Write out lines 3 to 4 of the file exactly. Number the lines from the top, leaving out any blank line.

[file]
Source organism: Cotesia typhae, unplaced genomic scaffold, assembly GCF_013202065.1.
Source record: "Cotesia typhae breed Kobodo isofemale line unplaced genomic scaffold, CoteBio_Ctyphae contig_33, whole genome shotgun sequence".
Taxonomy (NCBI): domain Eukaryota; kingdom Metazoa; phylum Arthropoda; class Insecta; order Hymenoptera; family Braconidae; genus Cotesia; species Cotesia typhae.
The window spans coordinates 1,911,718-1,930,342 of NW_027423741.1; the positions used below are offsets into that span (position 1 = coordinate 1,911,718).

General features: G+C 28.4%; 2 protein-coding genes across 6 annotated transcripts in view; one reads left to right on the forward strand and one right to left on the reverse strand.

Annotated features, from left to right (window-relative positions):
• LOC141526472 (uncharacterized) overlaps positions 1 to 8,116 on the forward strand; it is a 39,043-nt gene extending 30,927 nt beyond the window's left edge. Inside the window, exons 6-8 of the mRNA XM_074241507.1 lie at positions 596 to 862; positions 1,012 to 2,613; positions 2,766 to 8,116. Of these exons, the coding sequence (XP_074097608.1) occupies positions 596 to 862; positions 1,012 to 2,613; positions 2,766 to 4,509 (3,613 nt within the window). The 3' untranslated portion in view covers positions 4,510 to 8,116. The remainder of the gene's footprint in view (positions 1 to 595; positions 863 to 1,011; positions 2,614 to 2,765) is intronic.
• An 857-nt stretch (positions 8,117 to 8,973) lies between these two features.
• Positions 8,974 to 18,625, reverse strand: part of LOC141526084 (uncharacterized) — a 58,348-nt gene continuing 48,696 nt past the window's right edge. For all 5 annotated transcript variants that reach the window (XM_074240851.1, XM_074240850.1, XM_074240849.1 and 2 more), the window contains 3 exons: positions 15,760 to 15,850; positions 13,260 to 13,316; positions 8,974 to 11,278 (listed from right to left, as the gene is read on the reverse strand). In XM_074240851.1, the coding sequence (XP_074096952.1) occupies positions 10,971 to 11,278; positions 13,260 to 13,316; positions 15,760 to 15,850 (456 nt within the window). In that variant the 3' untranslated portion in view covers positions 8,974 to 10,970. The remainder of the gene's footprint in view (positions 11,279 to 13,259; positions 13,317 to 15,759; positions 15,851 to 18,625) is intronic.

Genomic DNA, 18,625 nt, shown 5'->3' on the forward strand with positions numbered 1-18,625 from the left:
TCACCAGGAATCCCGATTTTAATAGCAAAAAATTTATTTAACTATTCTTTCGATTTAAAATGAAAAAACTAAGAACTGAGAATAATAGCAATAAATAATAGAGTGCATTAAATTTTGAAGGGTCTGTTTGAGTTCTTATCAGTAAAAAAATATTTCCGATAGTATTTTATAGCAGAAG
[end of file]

Taxonomy (NCBI): domain Eukaryota; kingdom Metazoa; phylum Arthropoda; class Insecta; order Hymenoptera; family Braconidae; genus Cotesia; species Cotesia typhae.
The window spans coordinates 1,911,718-1,930,342 of NW_027423741.1; the positions used below are offsets into that span (position 1 = coordinate 1,911,718).